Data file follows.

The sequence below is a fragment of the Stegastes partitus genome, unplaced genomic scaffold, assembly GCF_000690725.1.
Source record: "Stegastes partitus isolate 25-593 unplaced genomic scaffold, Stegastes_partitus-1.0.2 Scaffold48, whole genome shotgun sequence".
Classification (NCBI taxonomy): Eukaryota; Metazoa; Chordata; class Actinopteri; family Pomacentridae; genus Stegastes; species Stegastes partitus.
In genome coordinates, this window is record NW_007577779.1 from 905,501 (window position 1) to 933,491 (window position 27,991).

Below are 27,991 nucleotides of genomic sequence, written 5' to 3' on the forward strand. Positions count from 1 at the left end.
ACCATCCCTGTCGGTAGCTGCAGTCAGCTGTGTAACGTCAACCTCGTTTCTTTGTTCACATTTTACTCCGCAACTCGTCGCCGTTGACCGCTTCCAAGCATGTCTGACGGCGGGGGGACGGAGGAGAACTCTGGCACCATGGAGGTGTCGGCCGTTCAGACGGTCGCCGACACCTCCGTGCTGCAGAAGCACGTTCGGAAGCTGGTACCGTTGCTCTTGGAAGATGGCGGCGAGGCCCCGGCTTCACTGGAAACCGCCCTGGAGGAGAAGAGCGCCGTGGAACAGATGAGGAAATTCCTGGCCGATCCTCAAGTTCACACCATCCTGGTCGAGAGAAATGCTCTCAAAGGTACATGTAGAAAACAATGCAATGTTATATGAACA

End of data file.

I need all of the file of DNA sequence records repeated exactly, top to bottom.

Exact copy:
The sequence below is a fragment of the Stegastes partitus genome, unplaced genomic scaffold, assembly GCF_000690725.1.
Source record: "Stegastes partitus isolate 25-593 unplaced genomic scaffold, Stegastes_partitus-1.0.2 Scaffold48, whole genome shotgun sequence".
Classification (NCBI taxonomy): Eukaryota; Metazoa; Chordata; class Actinopteri; family Pomacentridae; genus Stegastes; species Stegastes partitus.
In genome coordinates, this window is record NW_007577779.1 from 905,501 (window position 1) to 933,491 (window position 27,991).

Below are 27,991 nucleotides of genomic sequence, written 5' to 3' on the forward strand. Positions count from 1 at the left end.
ACCATCCCTGTCGGTAGCTGCAGTCAGCTGTGTAACGTCAACCTCGTTTCTTTGTTCACATTTTACTCCGCAACTCGTCGCCGTTGACCGCTTCCAAGCATGTCTGACGGCGGGGGGACGGAGGAGAACTCTGGCACCATGGAGGTGTCGGCCGTTCAGACGGTCGCCGACACCTCCGTGCTGCAGAAGCACGTTCGGAAGCTGGTACCGTTGCTCTTGGAAGATGGCGGCGAGGCCCCGGCTTCACTGGAAACCGCCCTGGAGGAGAAGAGCGCCGTGGAACAGATGAGGAAATTCCTGGCCGATCCTCAAGTTCACACCATCCTGGTCGAGAGAAATGCTCTCAAAGGTACATGTAGAAAACAATGCAATGTTATATGAACA